Devil in the Grove
On July 15, 1949, as Gilbert King relates in his superlatively researched and utterly mesmerizing book,
Devil in the Grove, a young Lake County, Florida, white man, Willie Padgett, was driving his estranged
17-year-old wife, Norma Lee, home from a night of drinking and dancing when their dilapidated 1940 Ford
broke down. Two African-American World War II veterans, Samuel Shepherd and Walter Irvin, stopped to offer
their assistance, but Padgett, roaring drunk, took exception to their efforts, and a fight ensued. The
next day, Sheppard and Irvin, and two other black men who hadn’t even been on the scene, stood accused of
raping Norma Lee Padgett, a crime that, almost certainly, was never committed. Before long, the Ku Klux
Klan had “defended the flower of Southern womanhood” by torching a black section of the town of Groveland,
and a mob of vigilantes, possibly led by Lake County Sheriff Willis V. McCall himself, had murdered one of
four accused men in cold blood.
The NAACP’s Thurgood Marshall knew that, in the white supremacist Southern courts of the mid-20th Century,
any black man accused of sexually violating a white woman was certain to be found guilty. But he also
recognized that a properly conceived defense of the three remaining “Groveland Boys” presented an opportunity
not only to win their case on appeal, but also to establish precedents that could help dismantle Jim Crow.
Ignoring the daunting personal risk involved (indeed, one of his Florida-based NAACP colleagues was killed
in a house bombing soon thereafter), Marshall assumed leadership of the case.
Gilbert King has taken advantage of the unique access he was granted to NAACP files and uncensored FBI
transcripts to construct a minute-by-minute account that is at once a harrowing crime thriller and an
intimate portrait of Marshall and his fellow NAACP lawyers. At the time he was defending the Groveland
Boys, Marshall was also preparing to argue the landmark Brown vs. Board of Education case before the
Supreme Court, a coincidence that has enabled King to demonstrate, as no historian has before, how the
NAACP’s tactics in every case that it handled were part of a disciplined and brilliantly coordinated
strategy that succeeded in ending segregation in America.
Thurgood Marshall ultimately convinced the Supreme Court to overturn the Groveland Boys’ inevitable Florida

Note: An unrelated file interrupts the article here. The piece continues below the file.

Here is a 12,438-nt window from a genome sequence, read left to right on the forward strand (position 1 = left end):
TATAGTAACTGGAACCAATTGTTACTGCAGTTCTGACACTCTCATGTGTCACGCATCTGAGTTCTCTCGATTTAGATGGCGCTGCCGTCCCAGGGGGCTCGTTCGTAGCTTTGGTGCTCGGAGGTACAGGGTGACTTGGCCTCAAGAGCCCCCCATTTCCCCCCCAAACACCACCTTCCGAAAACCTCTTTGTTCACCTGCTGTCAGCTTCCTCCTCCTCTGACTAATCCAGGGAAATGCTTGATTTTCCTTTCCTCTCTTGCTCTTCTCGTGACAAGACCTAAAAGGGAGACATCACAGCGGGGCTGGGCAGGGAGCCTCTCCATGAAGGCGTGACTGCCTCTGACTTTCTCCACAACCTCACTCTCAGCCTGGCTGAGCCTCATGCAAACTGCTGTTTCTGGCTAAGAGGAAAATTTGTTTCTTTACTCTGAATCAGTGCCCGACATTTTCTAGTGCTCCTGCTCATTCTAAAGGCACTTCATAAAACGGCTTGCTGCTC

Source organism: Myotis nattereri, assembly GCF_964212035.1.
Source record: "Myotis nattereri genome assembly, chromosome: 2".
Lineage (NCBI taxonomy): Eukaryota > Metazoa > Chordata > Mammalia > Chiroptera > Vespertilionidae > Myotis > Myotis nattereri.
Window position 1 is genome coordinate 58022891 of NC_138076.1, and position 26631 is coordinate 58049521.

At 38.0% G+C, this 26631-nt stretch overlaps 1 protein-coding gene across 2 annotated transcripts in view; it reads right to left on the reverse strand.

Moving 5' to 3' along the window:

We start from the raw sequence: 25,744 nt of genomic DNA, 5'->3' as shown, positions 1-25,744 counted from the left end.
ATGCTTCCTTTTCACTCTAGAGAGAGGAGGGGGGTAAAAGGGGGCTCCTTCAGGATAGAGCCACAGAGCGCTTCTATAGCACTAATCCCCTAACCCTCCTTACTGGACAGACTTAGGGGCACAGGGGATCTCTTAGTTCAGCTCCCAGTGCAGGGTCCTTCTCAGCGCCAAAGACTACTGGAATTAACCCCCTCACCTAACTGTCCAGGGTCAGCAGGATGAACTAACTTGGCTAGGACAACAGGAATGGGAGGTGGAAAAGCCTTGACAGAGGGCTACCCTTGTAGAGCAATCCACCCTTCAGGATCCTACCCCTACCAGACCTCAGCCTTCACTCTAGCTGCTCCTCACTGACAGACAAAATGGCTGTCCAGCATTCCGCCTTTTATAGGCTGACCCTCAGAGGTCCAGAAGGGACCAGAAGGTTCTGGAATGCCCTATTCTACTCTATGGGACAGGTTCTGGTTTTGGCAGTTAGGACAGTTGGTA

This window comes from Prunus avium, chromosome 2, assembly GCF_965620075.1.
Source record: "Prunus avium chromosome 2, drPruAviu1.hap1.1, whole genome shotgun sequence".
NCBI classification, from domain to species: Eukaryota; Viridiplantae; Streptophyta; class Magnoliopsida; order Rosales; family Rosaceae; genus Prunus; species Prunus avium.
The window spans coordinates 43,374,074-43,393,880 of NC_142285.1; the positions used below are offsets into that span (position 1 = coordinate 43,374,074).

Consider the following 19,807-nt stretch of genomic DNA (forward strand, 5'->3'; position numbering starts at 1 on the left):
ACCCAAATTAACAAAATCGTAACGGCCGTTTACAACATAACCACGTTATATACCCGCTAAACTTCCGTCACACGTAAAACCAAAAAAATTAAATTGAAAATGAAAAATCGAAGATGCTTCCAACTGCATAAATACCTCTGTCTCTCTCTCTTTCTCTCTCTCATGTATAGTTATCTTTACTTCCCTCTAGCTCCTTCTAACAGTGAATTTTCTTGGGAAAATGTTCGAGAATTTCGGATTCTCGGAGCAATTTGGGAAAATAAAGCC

conviction. The victory was a legal triumph, but, in human terms, it was wrenchingly hollow. Sheriff McCall
took it upon himself to transport two of the defendants to the site of their new trial, and managed to pump
multiple gunshots into his two handcuffed prisoners en route. (It was “self-defense,” he explained.) McCall
was exonerated by a jury that included many of his cronies, and the good citizens of Lake County consistently
re-elected him until 1972, when, after yet another black prisoner in his custody was beaten to death, the
governor finally removed him from office. “Sometimes I get awfully tired of trying to save the white man’s
soul,” King quotes Marshall as reflecting.
- Christopher Cerf
2013 finalist judge
2013 Nonfiction Runner-Up
(Click photo to see acceptance speech at awards dinner.)
Devil in the Grove
“In a Supreme Court decision striking down the death penalty in 1972, Thurgood Marshall wrote,
'In recognizing the humanity of our fellow beings, we pay ourselves the highest tribute.' Marshall's
words are a beacon for those who pushed through darkness and violence to bring about peace and
social justice. As storytellers, can we aspire to a more noble truth?”
— Gilbert King
Gilbert King is the author of Devil in the Grove: Thurgood Marshall, the Groveland Boys, and the Dawn of a New America,
which was awarded the 2013 Pulitzer Prize for General Nonfiction. Thomas Friedman of The New York Times called it, "must-read,
cannot-put-down history," while Junot Diaz described the book as "superb." The book was also a finalist for The Chautauqua Prize
and nominated for an Edgar Award for Best Fact Crime. King is originally from Schenectady, NY. He has written about race,
Supreme Court history, and the death penalty for The New York Times, The Washington Post, and Pacific Standard.
He is also a featured contributor to Smithsonian magazine's history blog, Past Imperfect. His book, The
Execution of Willie Francis: Race, Murder, and the Search for Justice in the American South was published in 2008 and
described by Counterpunch magazine as "almost certainly the best book on capital punishment in America since Mailer's
The Executioner's Song." King lives in New York City with his wife, two daughters, and a French Bulldog named Louis.